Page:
‘White Men Can’t Jump’ (2023) Is Inoffensively Safe And Mildly Entertaining – Review
When Woody Harrelson dawned his iconic backward cap and baggy graphic tees in the original White Men Can’t Jump, there were only a handful of notable white stars in basketball. And no disrespect to Larry Bird and John Stockton, but back in the 90s, the question of Caucasian verticality was legitimate. Now, that’s not the case.
I mean, look at the NBA. Serbian superstar Nikola Jokic made a laughing stock out of AD, LeBron, and my Lakers in game one of the Western Conference Finals – which should come as no surprise since the Joker led the underrated Denver Nuggets to the top record in the league. And how about the Sacramento Kings’ rising big-man Domantas Sabonis? The latest “NBA Most Improved” winner Lauri Markkanen? Or Cool Hand Luka Dončić, who gets a name-drop in the 2023 remake.
So yes – we know that white men, can, indeed, jump. Some would argue there’s never been a better time for another White Men Can’t Jump. Others might ask, “Why now? What more can we add to the conversation?” The answer – Jack Harlow, I guess…
This weekend, Hulu jettisons the Kenya Barris-written White Men Can’t Jump (2023), directed by Los Angeles native Calmatic. This is actually the second 90s LA-based comedy that Calmatic put his spin on, just months after LeBron James’s House Party remake dropped earlier this year. The 20th Century Studios production is a reimagining of the 1992 comedy classic created by Ron Shelton.
The story follows Jeremy (Jack Harlow), who’s raising money to repair his busted knees with stem cell treatment, much to the frustration of his girlfriend Tatiana (Laura Harrier). Because of the many dynamic white athletes we’ve seen hit the basketball courts since the OG flick, the “geeky white nerd” hustle doesn’t really sell anymore. So in this one, they forego faking Jack Harlow’s basketball ability and instead use his character’s worn-out knees as a catalyst for teaming up with Sinqua Walls, who plays Kamal Allen.
Sinqua is fine as Kamal, a decade-removed high school basketball star who lost everything after getting arrested his senior year. Kamal’s wife, Imani (Teyana Taylor), holds the family down financially by braiding hair from home. Kamal’s father, Benji Allen, played by the late great Lance Reddick, initially seemed like a helicopter parent ala LaVar Ball or Tee Morant. But as the story progresses, we sympathize with the importance of Kamal’s father/son relationship. Their storyline is undoubtedly the most meaningful subplot in the movie.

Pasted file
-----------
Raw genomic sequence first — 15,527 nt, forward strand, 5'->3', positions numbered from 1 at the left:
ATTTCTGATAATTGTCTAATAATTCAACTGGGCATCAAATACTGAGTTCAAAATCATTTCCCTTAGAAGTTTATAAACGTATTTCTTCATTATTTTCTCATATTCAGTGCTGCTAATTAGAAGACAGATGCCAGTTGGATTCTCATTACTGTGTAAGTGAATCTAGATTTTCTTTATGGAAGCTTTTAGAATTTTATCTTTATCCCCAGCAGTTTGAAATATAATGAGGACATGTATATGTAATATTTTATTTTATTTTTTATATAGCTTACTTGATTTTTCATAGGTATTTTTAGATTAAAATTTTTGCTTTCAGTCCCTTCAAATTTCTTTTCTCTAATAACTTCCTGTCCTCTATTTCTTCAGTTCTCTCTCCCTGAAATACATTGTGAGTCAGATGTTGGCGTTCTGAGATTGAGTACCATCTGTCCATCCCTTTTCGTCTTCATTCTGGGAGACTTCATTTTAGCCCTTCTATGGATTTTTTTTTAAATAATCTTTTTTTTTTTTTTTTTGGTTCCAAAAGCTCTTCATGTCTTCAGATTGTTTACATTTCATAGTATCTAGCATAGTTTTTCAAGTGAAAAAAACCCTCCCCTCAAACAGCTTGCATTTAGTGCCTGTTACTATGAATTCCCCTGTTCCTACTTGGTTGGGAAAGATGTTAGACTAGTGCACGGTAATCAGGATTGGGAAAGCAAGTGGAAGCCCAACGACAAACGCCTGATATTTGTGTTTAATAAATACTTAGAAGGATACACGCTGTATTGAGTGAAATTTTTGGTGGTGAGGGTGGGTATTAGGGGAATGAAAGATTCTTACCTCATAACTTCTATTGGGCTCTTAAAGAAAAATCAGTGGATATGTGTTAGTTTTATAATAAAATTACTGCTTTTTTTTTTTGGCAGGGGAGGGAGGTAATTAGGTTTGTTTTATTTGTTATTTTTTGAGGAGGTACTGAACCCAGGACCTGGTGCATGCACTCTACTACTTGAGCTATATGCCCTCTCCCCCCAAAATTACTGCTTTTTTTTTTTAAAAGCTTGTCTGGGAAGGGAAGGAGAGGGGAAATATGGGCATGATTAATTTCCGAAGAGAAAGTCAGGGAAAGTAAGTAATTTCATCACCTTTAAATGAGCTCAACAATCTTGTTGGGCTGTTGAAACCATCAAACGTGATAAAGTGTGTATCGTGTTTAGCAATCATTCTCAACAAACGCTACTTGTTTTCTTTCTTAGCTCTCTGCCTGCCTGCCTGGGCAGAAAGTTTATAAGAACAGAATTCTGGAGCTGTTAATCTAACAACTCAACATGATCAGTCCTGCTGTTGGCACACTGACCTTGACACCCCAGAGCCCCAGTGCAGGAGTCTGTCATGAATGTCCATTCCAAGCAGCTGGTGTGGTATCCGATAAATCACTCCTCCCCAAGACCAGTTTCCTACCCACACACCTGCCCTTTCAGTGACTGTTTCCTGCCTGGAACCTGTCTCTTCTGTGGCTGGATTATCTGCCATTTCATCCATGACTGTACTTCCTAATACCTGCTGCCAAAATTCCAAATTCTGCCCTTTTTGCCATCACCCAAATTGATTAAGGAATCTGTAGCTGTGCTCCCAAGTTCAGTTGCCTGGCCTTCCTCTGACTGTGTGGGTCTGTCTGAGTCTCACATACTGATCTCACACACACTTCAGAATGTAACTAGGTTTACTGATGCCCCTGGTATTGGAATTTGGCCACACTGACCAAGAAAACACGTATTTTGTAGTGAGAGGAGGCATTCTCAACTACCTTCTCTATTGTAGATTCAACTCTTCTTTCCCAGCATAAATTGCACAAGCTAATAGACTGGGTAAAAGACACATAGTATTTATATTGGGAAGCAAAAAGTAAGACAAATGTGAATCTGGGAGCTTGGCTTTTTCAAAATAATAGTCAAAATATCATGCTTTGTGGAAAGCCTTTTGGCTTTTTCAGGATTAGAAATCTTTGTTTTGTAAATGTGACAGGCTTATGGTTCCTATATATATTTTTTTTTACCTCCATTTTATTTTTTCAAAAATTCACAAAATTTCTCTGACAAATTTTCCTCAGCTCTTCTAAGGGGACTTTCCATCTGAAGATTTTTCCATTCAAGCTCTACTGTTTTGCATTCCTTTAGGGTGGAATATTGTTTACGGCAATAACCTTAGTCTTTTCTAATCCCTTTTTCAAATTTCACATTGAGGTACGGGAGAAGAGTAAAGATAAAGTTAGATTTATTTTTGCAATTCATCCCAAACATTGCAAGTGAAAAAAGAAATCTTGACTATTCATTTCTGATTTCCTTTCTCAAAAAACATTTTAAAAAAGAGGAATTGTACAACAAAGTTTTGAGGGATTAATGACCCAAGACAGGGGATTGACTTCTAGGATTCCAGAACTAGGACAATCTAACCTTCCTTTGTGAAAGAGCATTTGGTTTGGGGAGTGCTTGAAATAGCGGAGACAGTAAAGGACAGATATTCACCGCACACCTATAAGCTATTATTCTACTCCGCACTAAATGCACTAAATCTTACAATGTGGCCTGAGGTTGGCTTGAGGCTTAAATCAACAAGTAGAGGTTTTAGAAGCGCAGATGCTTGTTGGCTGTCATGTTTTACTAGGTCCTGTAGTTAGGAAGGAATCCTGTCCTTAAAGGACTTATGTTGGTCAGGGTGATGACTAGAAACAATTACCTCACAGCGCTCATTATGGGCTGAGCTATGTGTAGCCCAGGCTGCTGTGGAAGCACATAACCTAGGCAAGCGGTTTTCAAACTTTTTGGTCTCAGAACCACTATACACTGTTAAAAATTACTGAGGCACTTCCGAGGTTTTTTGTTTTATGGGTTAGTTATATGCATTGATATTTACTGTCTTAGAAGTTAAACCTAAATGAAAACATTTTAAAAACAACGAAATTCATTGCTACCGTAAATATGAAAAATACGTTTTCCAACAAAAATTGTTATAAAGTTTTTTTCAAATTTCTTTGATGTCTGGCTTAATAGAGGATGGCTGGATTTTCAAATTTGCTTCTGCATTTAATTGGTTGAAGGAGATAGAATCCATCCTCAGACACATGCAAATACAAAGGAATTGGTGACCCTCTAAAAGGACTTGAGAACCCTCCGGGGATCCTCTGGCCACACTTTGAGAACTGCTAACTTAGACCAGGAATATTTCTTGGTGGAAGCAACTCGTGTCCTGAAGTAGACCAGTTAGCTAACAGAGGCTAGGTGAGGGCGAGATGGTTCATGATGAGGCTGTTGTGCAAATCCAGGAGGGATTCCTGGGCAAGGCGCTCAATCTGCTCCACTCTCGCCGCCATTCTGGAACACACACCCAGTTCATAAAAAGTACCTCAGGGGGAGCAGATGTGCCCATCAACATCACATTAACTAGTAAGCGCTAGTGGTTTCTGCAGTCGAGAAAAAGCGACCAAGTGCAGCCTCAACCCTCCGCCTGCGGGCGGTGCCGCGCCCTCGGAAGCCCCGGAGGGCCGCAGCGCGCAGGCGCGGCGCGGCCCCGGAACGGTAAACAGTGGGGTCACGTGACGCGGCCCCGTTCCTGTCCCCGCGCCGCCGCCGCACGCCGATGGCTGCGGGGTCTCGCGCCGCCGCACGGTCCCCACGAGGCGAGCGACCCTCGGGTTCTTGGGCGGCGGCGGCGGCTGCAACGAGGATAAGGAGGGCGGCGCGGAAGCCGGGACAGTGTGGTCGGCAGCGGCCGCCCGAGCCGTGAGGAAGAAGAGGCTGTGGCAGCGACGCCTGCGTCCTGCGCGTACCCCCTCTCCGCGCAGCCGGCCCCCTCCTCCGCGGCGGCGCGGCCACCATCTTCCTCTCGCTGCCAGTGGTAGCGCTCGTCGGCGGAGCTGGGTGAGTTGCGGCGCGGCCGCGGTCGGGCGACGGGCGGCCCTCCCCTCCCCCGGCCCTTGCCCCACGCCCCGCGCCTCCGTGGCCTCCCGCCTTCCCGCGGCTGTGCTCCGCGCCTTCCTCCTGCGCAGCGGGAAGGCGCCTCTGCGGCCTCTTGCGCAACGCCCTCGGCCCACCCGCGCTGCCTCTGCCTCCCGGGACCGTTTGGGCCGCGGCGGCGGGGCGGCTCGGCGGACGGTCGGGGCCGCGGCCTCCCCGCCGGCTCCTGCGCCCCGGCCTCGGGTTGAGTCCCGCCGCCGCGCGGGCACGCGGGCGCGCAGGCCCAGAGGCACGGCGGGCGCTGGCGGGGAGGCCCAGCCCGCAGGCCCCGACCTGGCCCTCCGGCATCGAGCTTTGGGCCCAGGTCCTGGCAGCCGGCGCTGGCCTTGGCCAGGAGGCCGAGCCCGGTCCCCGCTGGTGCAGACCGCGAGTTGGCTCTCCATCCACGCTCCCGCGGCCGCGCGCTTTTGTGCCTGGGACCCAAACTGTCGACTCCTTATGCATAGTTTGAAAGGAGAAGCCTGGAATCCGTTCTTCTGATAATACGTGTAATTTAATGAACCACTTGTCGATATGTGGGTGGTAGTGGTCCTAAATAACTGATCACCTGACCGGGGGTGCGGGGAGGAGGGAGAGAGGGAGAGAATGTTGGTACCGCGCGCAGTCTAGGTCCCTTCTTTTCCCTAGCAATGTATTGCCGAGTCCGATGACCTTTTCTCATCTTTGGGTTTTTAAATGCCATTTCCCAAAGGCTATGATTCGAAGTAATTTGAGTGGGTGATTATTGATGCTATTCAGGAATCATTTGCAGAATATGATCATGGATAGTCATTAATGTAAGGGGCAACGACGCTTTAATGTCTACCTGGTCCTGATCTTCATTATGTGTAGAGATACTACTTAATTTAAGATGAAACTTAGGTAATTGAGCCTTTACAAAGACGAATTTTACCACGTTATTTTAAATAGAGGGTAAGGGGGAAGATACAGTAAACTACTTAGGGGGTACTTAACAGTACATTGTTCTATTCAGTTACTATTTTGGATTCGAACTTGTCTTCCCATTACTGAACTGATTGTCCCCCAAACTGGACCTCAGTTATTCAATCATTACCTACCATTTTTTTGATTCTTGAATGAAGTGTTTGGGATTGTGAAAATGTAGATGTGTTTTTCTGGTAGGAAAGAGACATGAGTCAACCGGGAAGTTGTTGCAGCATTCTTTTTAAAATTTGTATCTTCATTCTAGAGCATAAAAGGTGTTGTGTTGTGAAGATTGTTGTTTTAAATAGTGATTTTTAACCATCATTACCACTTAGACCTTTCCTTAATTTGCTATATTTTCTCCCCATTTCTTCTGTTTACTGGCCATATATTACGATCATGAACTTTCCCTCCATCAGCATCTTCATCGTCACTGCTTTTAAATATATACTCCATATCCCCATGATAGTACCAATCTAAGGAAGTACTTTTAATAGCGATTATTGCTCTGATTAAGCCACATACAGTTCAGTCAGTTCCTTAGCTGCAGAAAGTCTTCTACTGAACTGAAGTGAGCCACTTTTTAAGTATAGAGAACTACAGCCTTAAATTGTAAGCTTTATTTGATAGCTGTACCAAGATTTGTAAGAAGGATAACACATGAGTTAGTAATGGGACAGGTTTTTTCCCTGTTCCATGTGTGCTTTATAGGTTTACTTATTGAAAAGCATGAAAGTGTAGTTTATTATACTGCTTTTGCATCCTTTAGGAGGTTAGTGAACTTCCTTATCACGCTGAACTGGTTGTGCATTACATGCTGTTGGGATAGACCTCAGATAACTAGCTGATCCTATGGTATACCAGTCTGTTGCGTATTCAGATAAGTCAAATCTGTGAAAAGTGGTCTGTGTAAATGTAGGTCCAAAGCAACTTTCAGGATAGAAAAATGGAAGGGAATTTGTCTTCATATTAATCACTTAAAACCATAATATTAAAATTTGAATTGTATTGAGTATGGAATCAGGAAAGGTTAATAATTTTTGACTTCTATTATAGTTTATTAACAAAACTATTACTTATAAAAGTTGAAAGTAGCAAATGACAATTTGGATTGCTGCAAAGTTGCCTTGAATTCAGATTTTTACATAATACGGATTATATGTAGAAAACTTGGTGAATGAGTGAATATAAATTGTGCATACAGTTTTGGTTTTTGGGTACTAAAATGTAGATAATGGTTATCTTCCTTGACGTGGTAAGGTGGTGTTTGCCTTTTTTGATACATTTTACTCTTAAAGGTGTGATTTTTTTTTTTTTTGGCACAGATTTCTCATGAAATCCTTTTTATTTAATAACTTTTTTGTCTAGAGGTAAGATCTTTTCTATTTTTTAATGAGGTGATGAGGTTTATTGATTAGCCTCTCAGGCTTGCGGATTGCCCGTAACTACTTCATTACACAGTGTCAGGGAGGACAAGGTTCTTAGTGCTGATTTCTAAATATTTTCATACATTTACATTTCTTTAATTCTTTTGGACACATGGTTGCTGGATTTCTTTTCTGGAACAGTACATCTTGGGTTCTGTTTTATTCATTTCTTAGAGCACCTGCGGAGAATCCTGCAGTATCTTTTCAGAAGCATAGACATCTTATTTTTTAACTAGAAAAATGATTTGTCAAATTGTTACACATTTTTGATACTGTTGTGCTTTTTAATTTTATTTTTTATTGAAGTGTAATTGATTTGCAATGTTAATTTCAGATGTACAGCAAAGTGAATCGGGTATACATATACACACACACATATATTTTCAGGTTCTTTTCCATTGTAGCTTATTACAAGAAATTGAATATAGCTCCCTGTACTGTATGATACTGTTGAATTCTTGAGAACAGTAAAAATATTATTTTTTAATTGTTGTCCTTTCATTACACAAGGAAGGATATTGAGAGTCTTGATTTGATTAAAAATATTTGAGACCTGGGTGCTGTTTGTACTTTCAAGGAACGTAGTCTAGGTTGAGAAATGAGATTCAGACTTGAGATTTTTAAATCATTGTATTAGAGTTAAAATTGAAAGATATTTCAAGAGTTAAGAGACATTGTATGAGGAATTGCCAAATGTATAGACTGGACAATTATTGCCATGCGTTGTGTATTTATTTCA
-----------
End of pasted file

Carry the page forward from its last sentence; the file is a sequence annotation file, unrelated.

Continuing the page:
The movie starts to come alive when the fellas finally get to hop and hustle in the second act. Certain scenes are hits – one, in particular, featuring an actor with extremely large ears made me laugh out loud. Others are misses, like recreating Raymond’s legendary “I’m getting my other gun” moment from the ‘92 film, but it’s a (check notes) flamethrower instead. Supporting players Vince Staples and Myles Bullock occasionally offer a couple of chuckles throughout as well. Additionally, the cameos from professional b-ballers were consistently funny.
It takes a while for the remake to find its footing, but when the film’s heart finally collides with the climax, it’s all the more satisfying. The basketball scenes themselves are well shot, with the camera getting right up into the action. If anything, the execution was so precise that it sometimes feels a little stagey and choreographed. To be fair, everyone kills the original movie for how corny the basketball scenes are. However, what the first White Men flick lacked in good athleticism, it gained in comedy. The new movie, in turn, makes a grand spectacle of the sport but loses a touch of street ball spontaneity.
The jokes are very on the nose. Jack Harlow brings Henny to the cookout… the guys arguing about who’s the better director between PTA and Spike Lee… Kamal joking that his only white artist of choice is Ed Sheeran… And it’s not just the characters; the filmmaking choices hammer you over the head with racial reconciliation. Because, of course, these guys would be joyously meditating together under the sunset while War’s “Why Can’t We Be Friends?” plays in the background. Don’t go into this movie expecting nuance or subtlety.
The 1992 film found a graceful balance between jokes at the expense of race and at each of the character’s flaws. The first version painted Woody Harrelson’s Billy Hoyle as a hot-headed, genuinely controlling asshole to his girlfriend, Rosie Perez. Meanwhile, Wesley Snipe’s Sidney Deane is a showy, braggadocious scammer with little moral empathy. Watching those characters unpack and exploit each other’s weaknesses provided enormous laughs for people of all backgrounds.
With this 2023 adaptation movie, all the ribbing is just surface-level. Combined, there doesn’t seem to be a single character flaw between the both of them. The only bad thing about these guys is that they dream a little too big, which is detrimental to both the comedy and the character’s emotional arc. Now we’re only left with empty, network-friendly race jokes that you could only imagine were written for Anthony Anderson and the “Black-ish” co.
The new White Men Can’t Jump is inoffensively safe and mildly entertaining from time to time. But it doesn’t reignite the spark that the original created. Outside of the resulting mediocrity, there’s nothing “wrong” with its safer approach. But “safe” isn’t what imprinted Ron Shelton’s White Men into the cultural lexicon over thirty years later. We’ll have to see what mark the Barris-produced/written White Men Can’t Jump leaves in 2023.